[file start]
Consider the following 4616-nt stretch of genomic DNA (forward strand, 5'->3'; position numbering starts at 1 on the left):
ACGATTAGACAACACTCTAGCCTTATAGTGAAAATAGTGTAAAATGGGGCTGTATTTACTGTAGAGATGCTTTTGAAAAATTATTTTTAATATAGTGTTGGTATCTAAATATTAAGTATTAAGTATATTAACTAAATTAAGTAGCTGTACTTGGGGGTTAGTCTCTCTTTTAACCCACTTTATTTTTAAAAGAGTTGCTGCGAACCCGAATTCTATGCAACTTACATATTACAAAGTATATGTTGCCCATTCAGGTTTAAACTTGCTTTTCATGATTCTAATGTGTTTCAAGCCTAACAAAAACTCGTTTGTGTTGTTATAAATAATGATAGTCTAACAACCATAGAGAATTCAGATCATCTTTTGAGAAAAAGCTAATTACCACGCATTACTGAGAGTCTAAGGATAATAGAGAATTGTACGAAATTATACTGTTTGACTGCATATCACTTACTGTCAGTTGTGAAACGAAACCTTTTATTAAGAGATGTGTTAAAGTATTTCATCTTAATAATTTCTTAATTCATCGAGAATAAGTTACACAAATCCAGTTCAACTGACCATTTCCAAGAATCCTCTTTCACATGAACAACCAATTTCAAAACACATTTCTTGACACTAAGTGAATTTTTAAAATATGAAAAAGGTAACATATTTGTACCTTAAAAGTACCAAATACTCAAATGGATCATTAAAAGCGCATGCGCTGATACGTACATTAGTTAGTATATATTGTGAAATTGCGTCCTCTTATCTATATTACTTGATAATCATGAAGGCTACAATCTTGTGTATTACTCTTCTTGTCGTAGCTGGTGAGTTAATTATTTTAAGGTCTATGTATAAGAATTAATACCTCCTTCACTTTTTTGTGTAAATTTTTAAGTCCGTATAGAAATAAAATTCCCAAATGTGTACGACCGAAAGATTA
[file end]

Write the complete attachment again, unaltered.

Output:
Consider the following 4616-nt stretch of genomic DNA (forward strand, 5'->3'; position numbering starts at 1 on the left):
ACGATTAGACAACACTCTAGCCTTATAGTGAAAATAGTGTAAAATGGGGCTGTATTTACTGTAGAGATGCTTTTGAAAAATTATTTTTAATATAGTGTTGGTATCTAAATATTAAGTATTAAGTATATTAACTAAATTAAGTAGCTGTACTTGGGGGTTAGTCTCTCTTTTAACCCACTTTATTTTTAAAAGAGTTGCTGCGAACCCGAATTCTATGCAACTTACATATTACAAAGTATATGTTGCCCATTCAGGTTTAAACTTGCTTTTCATGATTCTAATGTGTTTCAAGCCTAACAAAAACTCGTTTGTGTTGTTATAAATAATGATAGTCTAACAACCATAGAGAATTCAGATCATCTTTTGAGAAAAAGCTAATTACCACGCATTACTGAGAGTCTAAGGATAATAGAGAATTGTACGAAATTATACTGTTTGACTGCATATCACTTACTGTCAGTTGTGAAACGAAACCTTTTATTAAGAGATGTGTTAAAGTATTTCATCTTAATAATTTCTTAATTCATCGAGAATAAGTTACACAAATCCAGTTCAACTGACCATTTCCAAGAATCCTCTTTCACATGAACAACCAATTTCAAAACACATTTCTTGACACTAAGTGAATTTTTAAAATATGAAAAAGGTAACATATTTGTACCTTAAAAGTACCAAATACTCAAATGGATCATTAAAAGCGCATGCGCTGATACGTACATTAGTTAGTATATATTGTGAAATTGCGTCCTCTTATCTATATTACTTGATAATCATGAAGGCTACAATCTTGTGTATTACTCTTCTTGTCGTAGCTGGTGAGTTAATTATTTTAAGGTCTATGTATAAGAATTAATACCTCCTTCACTTTTTTGTGTAAATTTTTAAGTCCGTATAGAAATAAAATTCCCAAATGTGTACGACCGAAAGATTA